When a person dies, the family, or a person present at the death, must report the death to the Registrar of Births and Deaths. The Births and Deaths Registration Act 51 of 1992 provides an outline of the procedures that must be followed upon a death.
For example, a person present at the death must contact the family doctor or hospital to get a medical certificate for the cause of death. Also, it's important to contact a funeral director to transport the deceased from the place of death (if death didn't occur at a hospital) to the nearest State Mortuary. The deceased will have to be formally identified at the mortuary before the body can be released to the funeral director.
Reporting and registering a death
The Births and Deaths Registration Act requires that a person’s death be reported to any one of the following people:
Complete form BI-1663 (Notification of death/still-birth). The following people must complete different sections of this form:
The Register of Births & Death will give you a death report (form BI-1680) after the death has been registered, together with a burial order (Form BI-14). No burial may take place unless authorised by way of a burial order. The death report can be issued only by someone whom the Department of Home Affairs has authorised to do so (this includes traditional leaders, members of the SA Police Services and authorised undertakers).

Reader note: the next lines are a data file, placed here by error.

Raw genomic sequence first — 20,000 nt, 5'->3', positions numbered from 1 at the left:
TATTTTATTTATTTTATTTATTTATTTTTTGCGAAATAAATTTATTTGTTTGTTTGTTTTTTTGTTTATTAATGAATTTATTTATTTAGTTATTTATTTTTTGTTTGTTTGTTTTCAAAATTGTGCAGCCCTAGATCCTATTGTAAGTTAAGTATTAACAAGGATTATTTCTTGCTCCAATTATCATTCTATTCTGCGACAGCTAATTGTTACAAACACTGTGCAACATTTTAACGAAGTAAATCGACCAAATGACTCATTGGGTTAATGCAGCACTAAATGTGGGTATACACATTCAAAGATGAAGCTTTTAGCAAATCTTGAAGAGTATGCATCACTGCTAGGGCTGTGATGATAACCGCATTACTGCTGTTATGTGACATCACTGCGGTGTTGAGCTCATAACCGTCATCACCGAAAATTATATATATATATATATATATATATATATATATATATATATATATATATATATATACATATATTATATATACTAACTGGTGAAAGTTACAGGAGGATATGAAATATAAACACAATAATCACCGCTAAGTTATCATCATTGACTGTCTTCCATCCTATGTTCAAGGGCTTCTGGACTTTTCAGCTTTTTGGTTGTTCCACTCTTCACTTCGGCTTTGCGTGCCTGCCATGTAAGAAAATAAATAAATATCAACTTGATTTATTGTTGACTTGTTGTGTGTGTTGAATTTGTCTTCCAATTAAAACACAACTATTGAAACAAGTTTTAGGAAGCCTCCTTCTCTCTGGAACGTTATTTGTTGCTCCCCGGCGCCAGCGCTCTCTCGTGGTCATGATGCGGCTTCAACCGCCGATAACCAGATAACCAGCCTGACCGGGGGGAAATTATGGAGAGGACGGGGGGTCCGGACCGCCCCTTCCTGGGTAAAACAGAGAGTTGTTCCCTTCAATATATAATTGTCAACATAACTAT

The Department of Home Affairs will issue a death certificate on receipt of the Notification of death and the death report together with an abridged death certificate on the same day (BI-132) of registration of death. You need to make sure that the details on the death certificate are correct, the ID number, spelling of the deceased’s names and surname and marital status. If there are mistakes on the certificate, they need to be corrected at Home Affairs.
People who need to be informed
Reporting a death that occurs outside South Africa
Deaths of South African citizens and South African permanent residence permit holders that occur outside South Africa must be reported to the nearest South African embassy or mission overseas. The country in which the death occurs must issue a death certificate and a certified copy of the death certificate must be submitted to the South African embassy or mission when a death is reported.
If the deceased is to be buried in South Africa, the embassy or mission will assist with the paperwork and arrangements with regards to transportation of the body to South Africa.
The Department of International Relations and Cooperation, together with its representatives overseas, may provide logistical assistance and advice to the next of kin in the event of the death of a South African citizen overseas.
The assistance includes:
In the event the deceased had travel insurance, it's recommended that the insurer is contacted first to establish if the deceased is covered in case of death.
The next of kin of a deceased South African has 4 options to consider:
The South African representative will help with getting quotes to enable the next of kin to make an informed decision.
For more detailed information, you can visit the Department of International Relations Cooperation's website.
Home affairs will continue to register deaths during the lockdown. Offices are open to the public on Monday to Friday from 8:00 to 15:30, and from 9:00 to 15:30 on the last Wednesday of the month. Please remember that, according to COVID-19 regulations, a person must wear a face mask when visiting Home Affairs offices.